Conclusion

In this chapter, the traditional arguments against doping have been submitted to scrutiny. I could summaries my conclusion by saying that the ban on performance-enhancing methods constrains the professional activities of athletes, and that the reasons often advanced to support that constraint do not stand criticism. The prohibition rests either on arbitrary delimitations or on ungrounded prejudices, or both. But, it could then be asked, why does it enjoy so much support amongst the general public? In my opinion, different reasons could be advanced to account for such support. One reason could be that the public still associates doping with a drug liberal society. This is a misconception. I have already argued for the plausibility of being restrictive on recreational drugs, while at the same time advocating lifting the ban on doping. The amount of aggregated social harm originated by these two practices will probably differ. From the assertion that sport has to be clean, another usual misconception consists in concluding that doping is against the ?nature? of sport. At least in one sense of the term clean, the above standpoint no doubt expresses a valuable insight.

Whether we practice sport as a leisure activity or as a profession, our lifestyle should be a healthy one. Alcohol and drug intake are counterproductive to any kind of sport activity, no matter how intense it is. From this, however, it does not follow that doping also is incompatible with any kind of sport practices. To grasp this argument properly, we need to concentrate on the distinction (still unobserved by some people, and unduly neglected by most) between recreational and professional sports. This leads us into the next reason lying (in my opinion) behind public support for the ban on doping. The primary goal of recreational sports is to promote health and enjoyment for its practitioners. To dope within such a context will no doubt be counterproductive. The athlete who dopes will probably ruin her health and will not experience any amusement.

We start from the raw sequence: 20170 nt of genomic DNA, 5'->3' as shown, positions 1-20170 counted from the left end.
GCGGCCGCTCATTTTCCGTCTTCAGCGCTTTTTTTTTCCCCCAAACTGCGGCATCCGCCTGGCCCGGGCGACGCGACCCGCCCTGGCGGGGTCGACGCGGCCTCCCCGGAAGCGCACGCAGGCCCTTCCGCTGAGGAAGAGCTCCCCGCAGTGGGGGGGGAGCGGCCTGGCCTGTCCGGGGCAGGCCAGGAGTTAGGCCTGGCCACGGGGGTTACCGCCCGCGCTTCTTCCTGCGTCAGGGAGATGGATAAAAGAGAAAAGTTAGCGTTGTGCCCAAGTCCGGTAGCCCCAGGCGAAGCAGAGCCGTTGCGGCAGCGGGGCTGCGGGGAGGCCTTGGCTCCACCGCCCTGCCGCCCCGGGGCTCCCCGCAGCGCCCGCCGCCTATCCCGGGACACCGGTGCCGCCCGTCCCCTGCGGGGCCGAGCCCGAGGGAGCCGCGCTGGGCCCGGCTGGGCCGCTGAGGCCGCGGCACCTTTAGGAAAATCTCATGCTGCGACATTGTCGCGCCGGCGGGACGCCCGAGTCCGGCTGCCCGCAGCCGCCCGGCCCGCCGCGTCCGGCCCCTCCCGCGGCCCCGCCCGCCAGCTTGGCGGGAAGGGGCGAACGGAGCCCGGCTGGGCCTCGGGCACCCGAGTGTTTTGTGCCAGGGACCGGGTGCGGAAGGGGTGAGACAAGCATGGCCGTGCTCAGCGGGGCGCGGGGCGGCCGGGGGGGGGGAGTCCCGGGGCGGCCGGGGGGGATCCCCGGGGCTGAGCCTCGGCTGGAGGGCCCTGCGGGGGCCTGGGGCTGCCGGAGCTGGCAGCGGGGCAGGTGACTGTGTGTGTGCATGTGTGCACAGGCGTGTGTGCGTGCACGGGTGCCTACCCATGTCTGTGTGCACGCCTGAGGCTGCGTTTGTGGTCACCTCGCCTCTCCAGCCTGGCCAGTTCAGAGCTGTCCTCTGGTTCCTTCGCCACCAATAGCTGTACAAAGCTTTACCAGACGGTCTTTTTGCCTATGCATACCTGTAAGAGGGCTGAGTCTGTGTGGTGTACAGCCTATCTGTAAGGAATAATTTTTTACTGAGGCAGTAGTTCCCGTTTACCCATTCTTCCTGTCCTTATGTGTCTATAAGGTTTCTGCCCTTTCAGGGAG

Professional sport, instead, is ruled by different goals. A professional athlete aims to become excellent in her discipline and to achieve the external goals mainly prestige and money that usually follow such victory. Given the hard competition that characterizes professional sports, doping is not only rational, but even necessary, for securing those goals. Although they have a common origin, recreational and professional sports have evolved in different ways and today constitute two very distinct social practices. And different social practices should reasonably be guided by different rules. Professional sport, then, goes free from the accusation of promoting unsound strategies to victory. If my arguments in this chapter are correct, all kinds of performance-enhancing methods should be allowed in professional sports. Certain doping damages will then be unavoidable. This is a regrettable effect of my proposal. These damages, however, are not essentially different from the injuries that affect other professional categories. We should do everything we can to minimize them, as we do in other professions, short of implementing paternalistic restraints in the activity. A condition for reducing doping injuries, I have argued, is lifting the ban. But we will not be able to prevent all doping injuries fully. We should not be surprised. Working always breaks down workers. Health, so why should sports jobs be different.

Footnotes

  1. Abbe Research Division. Doping of Athletes and Sports Medicine: Index of New Information. (Abbe Pub Assn of Washington Dc: 2004), 144-153
  2. Christopher N. Burns. Doping in Sports. (Nova Science Pub Inc.:2005), 59
  3. D. R. Mottram. Drugs in Sport. (Routledge Publishers: 2005), 326-33
  4. Fred C. Pampel Drugs And Sports. (Facts on File: 2007), 156-160
  5. Jason Porterfield, Doping: Athletes and Drugs. (Rosen Publishing Group: 2007), 121-127
  6. John, M Hoberman. Mortal Engines: The Science of Performance and Dehumanization of Sport. (The Blackburn Press: 2002) 254-68
  7. Julian Bailes. When Winning Costs Too Much: Steroids, Supplements, and Scandal in Today’s Sports World. (Taylor Trade Publishing: 2005) 200-12
  8. Mark S. Gold. Performance Enhancing Medications and Drugs of Abuse. (Haworth Medical Press: 2007) 34-36
  9. Michael S. Bahrke, Charles E. Yesalis. Performance-Enhancing Substances in Sport and Exercise. (Human Kinetics Publishers: 2002) 273-85
  10. Nathan Jendrick. Dunks, Doubles, Doping: How Steroids are Killing American Athletics. (The Lyons Press: 2006) 210-6
  11. Schneider A. Doping in Sport: Global Ethical Issues. (Routledge: 2007), 27-32